In your dreams: The mysteries of sleep

We all know that we need it – and most of us want more than we get. But no one has ever been able to explain why we sleep, or what makes us dream.

Why do we sleep? More than 80 years after the world's first sleep laboratory opened in Los Angeles, and in spite of intensive investigations of the sleeping brain, we still do not know the answer. Sleeping and dreaming remain among the greatest mysteries of the human organism – essential to life, yet inexplicable and frustratingly unproductive.

We spend one-third of our lives asleep. Imagine the possibilities if we could do without it. It would be the equivalent of adding 25 or 30 years to the average life-span – an enormous gain, at the expense of nothing more than the loss of slumber.

The idea exerts a strong fascination for scientists and lay people alike, and it is investigated in a new exhibition, Sleeping and Dreaming, at the Wellcome Collection, which opens today.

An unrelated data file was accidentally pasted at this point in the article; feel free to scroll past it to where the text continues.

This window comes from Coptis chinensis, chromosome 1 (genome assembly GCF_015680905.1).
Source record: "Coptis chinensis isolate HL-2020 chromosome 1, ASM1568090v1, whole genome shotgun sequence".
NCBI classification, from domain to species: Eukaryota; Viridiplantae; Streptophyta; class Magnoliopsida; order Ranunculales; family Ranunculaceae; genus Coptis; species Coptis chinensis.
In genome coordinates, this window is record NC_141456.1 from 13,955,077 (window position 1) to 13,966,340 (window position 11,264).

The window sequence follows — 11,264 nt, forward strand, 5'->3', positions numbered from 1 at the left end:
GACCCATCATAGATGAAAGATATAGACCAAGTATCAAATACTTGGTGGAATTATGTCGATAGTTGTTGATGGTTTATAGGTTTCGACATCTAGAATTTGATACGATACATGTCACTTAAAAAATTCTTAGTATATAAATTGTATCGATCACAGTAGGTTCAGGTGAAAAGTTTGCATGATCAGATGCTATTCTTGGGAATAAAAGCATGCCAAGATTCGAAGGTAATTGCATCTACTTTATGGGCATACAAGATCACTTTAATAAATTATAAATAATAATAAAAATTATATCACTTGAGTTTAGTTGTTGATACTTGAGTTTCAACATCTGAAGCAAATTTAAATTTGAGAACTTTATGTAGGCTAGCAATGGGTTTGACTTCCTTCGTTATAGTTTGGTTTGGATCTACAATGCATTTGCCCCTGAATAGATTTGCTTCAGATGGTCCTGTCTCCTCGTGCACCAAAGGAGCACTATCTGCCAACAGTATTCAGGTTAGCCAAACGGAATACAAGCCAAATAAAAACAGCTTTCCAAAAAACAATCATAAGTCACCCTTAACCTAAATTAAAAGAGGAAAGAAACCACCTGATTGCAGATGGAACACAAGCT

Presented in a dark and dramatically lit space, more than 200 exhibits chart the scientific exploration of sleep, and the social and cultural areas of our lives to which it is linked. They include art works by Goya, Henry Fuseli and Catherine Yass.

While sleep is essential to life, most of us feel we do not get enough of it – even those with homes and beds to go to. We are a nation of insomniacs, with two-thirds of the population complaining they cannot sleep. Insomnia is so common that doctors say the preoccupation with it is now itself a medical problem. The greatest enemy of sleep is worry about not getting enough of it. Most people who lose sleep will be able to recover it the next night, and will be able to cope in the meantime.

Source - Independent

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